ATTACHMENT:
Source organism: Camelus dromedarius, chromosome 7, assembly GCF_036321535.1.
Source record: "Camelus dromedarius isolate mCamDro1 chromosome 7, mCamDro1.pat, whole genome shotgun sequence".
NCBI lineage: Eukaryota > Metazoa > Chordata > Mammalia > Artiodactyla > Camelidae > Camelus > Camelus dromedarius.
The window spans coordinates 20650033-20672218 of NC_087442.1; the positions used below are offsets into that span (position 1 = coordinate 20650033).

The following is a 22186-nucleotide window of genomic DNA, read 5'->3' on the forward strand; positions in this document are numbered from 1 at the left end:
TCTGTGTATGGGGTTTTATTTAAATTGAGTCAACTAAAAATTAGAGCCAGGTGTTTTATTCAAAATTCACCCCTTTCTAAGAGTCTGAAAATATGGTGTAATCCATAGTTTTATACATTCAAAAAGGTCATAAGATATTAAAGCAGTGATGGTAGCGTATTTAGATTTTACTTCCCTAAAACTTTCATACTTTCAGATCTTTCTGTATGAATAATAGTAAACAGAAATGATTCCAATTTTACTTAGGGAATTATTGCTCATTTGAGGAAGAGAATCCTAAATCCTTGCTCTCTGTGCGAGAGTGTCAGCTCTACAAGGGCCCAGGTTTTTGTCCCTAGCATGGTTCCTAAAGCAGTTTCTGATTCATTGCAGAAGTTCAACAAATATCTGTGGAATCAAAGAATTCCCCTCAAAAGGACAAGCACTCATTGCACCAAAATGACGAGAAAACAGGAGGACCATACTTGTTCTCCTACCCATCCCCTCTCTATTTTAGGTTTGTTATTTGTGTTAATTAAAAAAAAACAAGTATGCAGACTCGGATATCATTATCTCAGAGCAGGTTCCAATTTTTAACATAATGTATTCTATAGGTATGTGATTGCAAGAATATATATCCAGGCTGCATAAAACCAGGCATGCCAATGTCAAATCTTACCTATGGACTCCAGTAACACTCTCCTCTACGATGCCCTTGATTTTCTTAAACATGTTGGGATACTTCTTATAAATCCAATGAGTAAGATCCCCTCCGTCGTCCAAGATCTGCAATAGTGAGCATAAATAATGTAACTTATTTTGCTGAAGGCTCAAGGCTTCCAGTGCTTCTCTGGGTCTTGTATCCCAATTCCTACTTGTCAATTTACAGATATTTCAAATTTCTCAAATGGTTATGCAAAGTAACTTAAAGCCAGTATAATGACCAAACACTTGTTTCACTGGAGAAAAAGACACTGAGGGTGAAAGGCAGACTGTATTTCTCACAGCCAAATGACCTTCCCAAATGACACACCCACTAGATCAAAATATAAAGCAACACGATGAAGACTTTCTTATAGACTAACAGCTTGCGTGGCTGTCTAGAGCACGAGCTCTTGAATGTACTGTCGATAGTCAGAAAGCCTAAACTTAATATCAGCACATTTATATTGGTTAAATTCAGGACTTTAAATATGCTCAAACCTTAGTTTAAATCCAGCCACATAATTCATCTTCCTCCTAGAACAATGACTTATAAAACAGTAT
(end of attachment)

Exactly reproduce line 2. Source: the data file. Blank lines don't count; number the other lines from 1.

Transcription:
Source record: "Camelus dromedarius isolate mCamDro1 chromosome 7, mCamDro1.pat, whole genome shotgun sequence".